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U.S. Federal Courts

U.S. Fifth Circuit Court of Appeals allows Texas abortion ban to start again

The order granting isn’t permanent- the court will now decide whether to grant Texas’s request for longer-term

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West courtroom, U.S. 5th Circuit Court of Appeals, New Orleans (Photo Credit: U.S. Courts/GSA)

NEW ORLEANS – In a late Friday evening ruling, a three Judge panel of the U. S. Fifth Circuit Court of Appeals temporarily overturned an injunction issued by U.S. District Court Judge Robert Pitman in Austin, Texas this past Wednesday night that had blocked Senate Bill 8, the Texas abortion ban, from being enforced.

Attorneys for the state of Texas had filed a request with the appellate court earlier in the day Friday. The state’s attorneys argued that Pitman’s order to temporarily block enforcement of the state’s abortion ban “violates the separation of powers at every turn.”

The ruling to suspend Pitman’s injunction came just one day after clinics across Texas began rushing to serve patients again for the first time since early September.

“This Court’s immediate intervention is necessary to vindicate Texas’s sovereign interest in preventing a single federal district court from superintending every Texas court,” the state’s attorneys argued in the request to the Fifth Circuit.

The order from the three-judge panel granting what’s known as an “administrative stay” isn’t permanent — the court will now decide whether to grant Texas’s request for a longer-term hold that would keep the law, Senate Bill 8, in effect while the state appeals its loss in front of Judge Pitman. The 5th circuit ordered the U.S. Justice Department to respond by this upcoming Tuesday at 5 p.m. (Central Time)

Abortion providers in Texas had been expecting the 5th U.S. Circuit Court of Appeals to act quickly.

Senate Bill 8 went into effect Sept. 1, forcing all major abortion clinics to stop offering abortions after an embryo’s cardiac activity is detected, which can happen before many people know they’re pregnant. Some providers stopped offering the procedure altogether out of fear of litigation, the Texas Tribune reported.

But at least one major provider in the state — Whole Woman’s Health — quickly began performing abortions that had been outlawed, a day after Pitman’s order the paper noted.

Pitman, who had blocked enforcement of the controversial law that bans all abortions without exception after 6 weeks, a point when most women aren’t even aware they are pregnant, writing in his 113 page order labeled the law an “offensive deprivation of such an important right” referring to women’s reproductive rights then added;

“A person’s right under the Constitution to choose to obtain an abortion prior to fetal viability is well established,” Pitman wrote. “Fully aware that depriving its citizens of this right by direct state action would be flagrantly unconstitutional, (Texas) contrived an unprecedented and transparent statutory scheme to do just that.”

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U.S. Federal Courts

Tennessee lesbian rejected by refugee foster care program files suit

There are more unaccompanied refugee children in the federal government’s care than there are eligible foster homes available

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U.S. District Court for the District of Columbia (Photo Credit: U.S. Courts/GSA)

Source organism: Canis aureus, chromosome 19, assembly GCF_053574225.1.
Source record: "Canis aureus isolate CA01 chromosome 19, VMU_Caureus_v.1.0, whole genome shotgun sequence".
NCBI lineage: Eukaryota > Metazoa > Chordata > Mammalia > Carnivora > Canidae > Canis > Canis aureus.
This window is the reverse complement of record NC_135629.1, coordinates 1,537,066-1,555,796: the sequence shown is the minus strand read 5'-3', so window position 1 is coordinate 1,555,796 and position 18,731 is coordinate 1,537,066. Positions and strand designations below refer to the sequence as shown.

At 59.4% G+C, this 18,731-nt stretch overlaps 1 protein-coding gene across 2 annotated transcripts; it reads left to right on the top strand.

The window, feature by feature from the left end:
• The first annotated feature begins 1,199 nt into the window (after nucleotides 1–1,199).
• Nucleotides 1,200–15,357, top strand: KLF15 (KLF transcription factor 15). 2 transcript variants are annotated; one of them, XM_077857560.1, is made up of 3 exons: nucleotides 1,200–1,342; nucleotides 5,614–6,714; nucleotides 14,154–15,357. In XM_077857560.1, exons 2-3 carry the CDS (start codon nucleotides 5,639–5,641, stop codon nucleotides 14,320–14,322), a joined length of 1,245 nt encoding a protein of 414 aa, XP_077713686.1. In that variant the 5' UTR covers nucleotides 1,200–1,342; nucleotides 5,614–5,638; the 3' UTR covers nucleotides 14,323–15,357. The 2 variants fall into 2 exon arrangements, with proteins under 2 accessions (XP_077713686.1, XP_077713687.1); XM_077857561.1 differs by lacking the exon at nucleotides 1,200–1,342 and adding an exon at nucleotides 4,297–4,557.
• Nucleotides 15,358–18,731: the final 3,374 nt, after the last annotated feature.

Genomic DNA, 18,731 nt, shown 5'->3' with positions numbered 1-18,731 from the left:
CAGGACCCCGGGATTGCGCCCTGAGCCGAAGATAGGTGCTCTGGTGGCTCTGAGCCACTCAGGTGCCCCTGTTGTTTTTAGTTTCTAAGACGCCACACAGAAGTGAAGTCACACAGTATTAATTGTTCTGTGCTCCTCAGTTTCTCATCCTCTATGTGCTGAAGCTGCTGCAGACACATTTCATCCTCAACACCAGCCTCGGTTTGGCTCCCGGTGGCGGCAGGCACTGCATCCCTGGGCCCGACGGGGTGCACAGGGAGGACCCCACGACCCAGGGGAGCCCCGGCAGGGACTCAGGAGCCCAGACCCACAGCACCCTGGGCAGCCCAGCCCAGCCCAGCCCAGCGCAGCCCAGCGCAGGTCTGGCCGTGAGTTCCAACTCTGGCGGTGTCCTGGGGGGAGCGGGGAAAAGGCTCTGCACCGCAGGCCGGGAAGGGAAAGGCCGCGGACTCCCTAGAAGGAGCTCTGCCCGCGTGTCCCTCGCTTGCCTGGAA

WASHINGTON – Americans United for Separation of Church and State and Lambda Legal, together with the law firm Orrick, Herrington & Sutcliffe LLP, filed a federal lawsuit Wednesday against the U.S. Department of Health and Human Services for enabling discrimination against LGBTQ foster parent applicants by organizations that receive taxpayer funds to care for unaccompanied refugee children.

The case, Easter v. HHS, was filed on behalf of Kelly Easter, from East Nashville, Tenn., who wishes to become a foster parent for a child in a federal foster care program for immigrant children.

Easter’s inquiry to the U.S. Office of Refugee Resettlement (ORR) was directed to the only entity participating in the program in her area: Bethany Christian Services, a sub-grantee of the United States Conference of Catholic Bishops (USCCB), which receives federal funds to provide foster care services.

Bethany refused to permit Easter to apply to be a foster parent solely because she is a lesbian. Easter reported this discrimination to ORR. When Bethany’s national leadership announced earlier this year that it had changed its policy and would now accept LGBTQ families, Easter again attempted to apply.

However, a representative from Bethany informed her that she still would not be permitted to apply to the program near her home because Bethany operates that program as a sub-grantee of USCCB, which continues to exclude LGBTQ foster parent applicants from participation. 

For years the federal government has known that USCCB discriminates and requires its sub-grantees to discriminate against LGBTQ foster parent applicants, reducing the number of available homes for children in need, and sending a damaging message to LGBTQ adults and children alike that there is something wrong with their families. Yet HHS officials continue to enable and sanction this discrimination.

“I am heartbroken. It hurt to be turned away – twice – solely because of my identity. I’ve been a Christian since I was a little girl and my personal relationship with God is the most important thing to me. I also know that LGBTQ people can have thriving families and that they are as important and deserving as any other. How can the government tell me that my beliefs are wrong?” Easter said.